With SCICompanion you can decompile Sierra games to see how they work! This is a vast improvement over just disassembling scripts, as it uses control flow analysis to reconstruct higher level structures like if statement, switch statements, while loops and more. The result is something fairly readable.
Sierra’s script resources still contain a significant amount of original information. Class and instance names are preserved, as are property and method names. And of course, we can figure out the kernel function call names. The names of parameters, script and temp variables aren’t available, but we can make some guesses based on how they are used, and what values are assigned to them.
Decompilation was used as a base to generate the SCI 1.1 template game. It can also just be used to see how scripts worked, or to find easter eggs, or even to modify the logic to fix bugs in the original Sierra games.
Here’s an example of a decompiled nextCel method from Space Quest 4’s Cycle class:
(method (nextCel) (++ cycleCnt) (return (if (<= cycleCnt (client cycleSpeed?)) (client cel?) else (= cycleCnt 0) (if (& (client signal?) $1000) (client cel?) else (+ (client cel?) cycleDir) ) ) ) )
And then the same method simply disassembled:
(method (nextCel) (asm ipToa cycleCnt pTos cycleCnt pushi #cycleSpeed pushi 0 pToa client send 4 le? bnt code_002e pushi #cel pushi 0 pToa client send 4 jmp code_0056 code_002e: ldi 0 aTop cycleCnt pushi #signal pushi 0 pToa client send 4 push ldi 4096 and bnt code_004b pushi #cel pushi 0 pToa client send 4 jmp code_0056 code_004b: pushi #cel pushi 0 pToa client send 4 push pToa cycleDir add code_0056: ret ) )
You can see how much easier the decompiled code is to understand!
The Decompile dialog¶
All decompilation starts with the Decompile dialog, accessed from Script->Manage Decompilation. This presents you with a list of scripts in the game, and whether or not there are source code (.sc) or .sco files for each of them.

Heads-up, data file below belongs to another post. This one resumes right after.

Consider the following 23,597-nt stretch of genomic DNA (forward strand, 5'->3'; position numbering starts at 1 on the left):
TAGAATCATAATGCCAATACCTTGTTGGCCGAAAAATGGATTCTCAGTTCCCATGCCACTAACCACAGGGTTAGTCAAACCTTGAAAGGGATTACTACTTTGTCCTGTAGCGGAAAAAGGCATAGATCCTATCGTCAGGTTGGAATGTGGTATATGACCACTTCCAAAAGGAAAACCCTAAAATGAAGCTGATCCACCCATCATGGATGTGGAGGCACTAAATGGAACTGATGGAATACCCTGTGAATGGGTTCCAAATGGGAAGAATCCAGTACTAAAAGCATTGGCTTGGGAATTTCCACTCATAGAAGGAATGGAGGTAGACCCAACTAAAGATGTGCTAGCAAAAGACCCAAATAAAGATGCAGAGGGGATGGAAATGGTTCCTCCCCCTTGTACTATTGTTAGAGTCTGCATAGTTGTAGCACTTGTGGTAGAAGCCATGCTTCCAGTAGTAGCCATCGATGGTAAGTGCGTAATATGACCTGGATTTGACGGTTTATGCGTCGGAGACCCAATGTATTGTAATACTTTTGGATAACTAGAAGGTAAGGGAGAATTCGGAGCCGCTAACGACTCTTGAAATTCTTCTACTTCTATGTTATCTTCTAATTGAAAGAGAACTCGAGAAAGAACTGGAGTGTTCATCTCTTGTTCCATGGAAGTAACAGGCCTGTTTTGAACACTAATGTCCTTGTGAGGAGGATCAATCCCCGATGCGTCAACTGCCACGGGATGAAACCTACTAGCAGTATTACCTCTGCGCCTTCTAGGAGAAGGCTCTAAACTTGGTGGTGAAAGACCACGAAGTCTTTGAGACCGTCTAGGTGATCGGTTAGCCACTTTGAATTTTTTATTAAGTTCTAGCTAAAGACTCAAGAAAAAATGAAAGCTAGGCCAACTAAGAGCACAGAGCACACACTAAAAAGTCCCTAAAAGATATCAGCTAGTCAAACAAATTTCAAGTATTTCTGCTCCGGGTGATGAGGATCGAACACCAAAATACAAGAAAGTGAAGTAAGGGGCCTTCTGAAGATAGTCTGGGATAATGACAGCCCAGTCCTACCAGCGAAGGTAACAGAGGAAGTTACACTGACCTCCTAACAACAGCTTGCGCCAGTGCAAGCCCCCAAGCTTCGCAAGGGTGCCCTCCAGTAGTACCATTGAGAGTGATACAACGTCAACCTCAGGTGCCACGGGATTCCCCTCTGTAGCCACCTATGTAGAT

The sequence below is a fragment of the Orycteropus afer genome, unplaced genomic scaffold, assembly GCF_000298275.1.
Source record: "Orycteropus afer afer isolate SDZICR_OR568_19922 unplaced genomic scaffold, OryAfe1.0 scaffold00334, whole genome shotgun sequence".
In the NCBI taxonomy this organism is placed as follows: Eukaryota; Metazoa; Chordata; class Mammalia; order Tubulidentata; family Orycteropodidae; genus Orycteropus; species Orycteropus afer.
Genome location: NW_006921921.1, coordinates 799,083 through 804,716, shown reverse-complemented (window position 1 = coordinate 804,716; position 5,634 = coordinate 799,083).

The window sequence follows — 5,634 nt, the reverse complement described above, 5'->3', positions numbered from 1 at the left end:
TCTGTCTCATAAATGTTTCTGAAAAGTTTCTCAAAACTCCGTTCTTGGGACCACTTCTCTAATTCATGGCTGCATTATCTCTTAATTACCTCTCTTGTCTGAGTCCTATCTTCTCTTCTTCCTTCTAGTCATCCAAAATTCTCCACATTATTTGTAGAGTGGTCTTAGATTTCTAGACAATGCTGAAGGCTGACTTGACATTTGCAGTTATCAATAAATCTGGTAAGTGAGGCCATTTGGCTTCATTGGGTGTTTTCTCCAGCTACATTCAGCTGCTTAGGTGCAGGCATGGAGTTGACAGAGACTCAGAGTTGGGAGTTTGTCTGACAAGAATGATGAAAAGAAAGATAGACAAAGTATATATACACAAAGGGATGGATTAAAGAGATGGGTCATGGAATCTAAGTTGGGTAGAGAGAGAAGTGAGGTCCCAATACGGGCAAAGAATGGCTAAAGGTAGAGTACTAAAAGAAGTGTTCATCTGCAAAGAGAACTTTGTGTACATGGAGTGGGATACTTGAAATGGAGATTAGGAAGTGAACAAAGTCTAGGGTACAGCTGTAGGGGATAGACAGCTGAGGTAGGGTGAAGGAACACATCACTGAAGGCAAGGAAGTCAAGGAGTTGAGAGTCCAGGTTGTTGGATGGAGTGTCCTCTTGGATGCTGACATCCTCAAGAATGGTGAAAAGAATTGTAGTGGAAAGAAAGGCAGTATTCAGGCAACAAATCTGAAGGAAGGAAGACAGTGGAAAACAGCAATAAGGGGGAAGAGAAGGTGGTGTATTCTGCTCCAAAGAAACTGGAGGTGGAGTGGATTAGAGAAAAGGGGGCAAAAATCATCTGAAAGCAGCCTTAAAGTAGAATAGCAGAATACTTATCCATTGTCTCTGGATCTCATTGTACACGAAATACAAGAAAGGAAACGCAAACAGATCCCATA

The first thing you should do when decompiling a game is to generate good filenames for the original script files. This can be done with the Set Filenames button, which will analyze the script resources and try to generate a filename based on the contents of the script.
You can rename a script by clicking on it in the script list and pressing F2 (you can also do this from the scripts tab in the game explorer).
Decompiling a script¶
You can select one or more scripts on the left (using shift-click), and then press the Decompile button. Decompiling a script is complex and can be a fairly lengthy process, so if you’re only curious about a few scripts, then just select those. As the decompilation takes place, status updates are given in the pane on the right.
If you want to decompile the entire game of course, then just select all scripts, click Decompile and sit back. Decompiling a typical entire Sierra game should take about a minute or so.
When a script is decompiled, we also generate the .sco file for it. This contains the “public” information in the script (such as the names of procedures that it exports) which is used by other scripts. You’ll need these .sco files if you want to then go in and make changes to the scripts and successfully recompile.
Public procedure names and variable names¶
SCICompanion will try to guess good variable names. For temp and parameter names, you have no control over the the names that are used.
However, for script-wide variables and procedure names, we will place these “guessed” names in the .sco file. You can edit these names in the SCO pane to make them more meaningful, and then any script that references that script will pick up those new names when it is decompiled again.
When SCICompanion encounters other scripts using a global variable (from script 0, main.sc) that still has the default name (e.g. global30), it will try to give that variable a name based on its usage. That means that as you decompile more scripts, the names of the global variables in main.sc may change (i.e. improve).
So to get a complete decompile, it is recommended to run the decompilation steps a second time on all files so that they pick up any new names for global variables (and any names for procedures that you have entered).
Decompilation is not a perfect science, and there will be situations where SCICompanion is not able to reconstruct the high level language conditional structures. In that case, the code for a method or procedure will fall back to disassembly (in an asm block). In general, this should only happen for about 2% to at most 5% of the total code in a game.
There may still be some bugs in the resultant decompiled code, so if you recompile a script and suddenly the game starts behaving strangely, that is a likely suspect. If you encounter this, please send a bug report. If you understand SCI byte code, you can also compare a method’s code with its disassembled version (which is much easier to get 100% correct) to see if anything looks wrong. If you check the Disassembly only box in the Decompile Dialog, this will force SCICompanion to fallback to assembly for every method or procedure.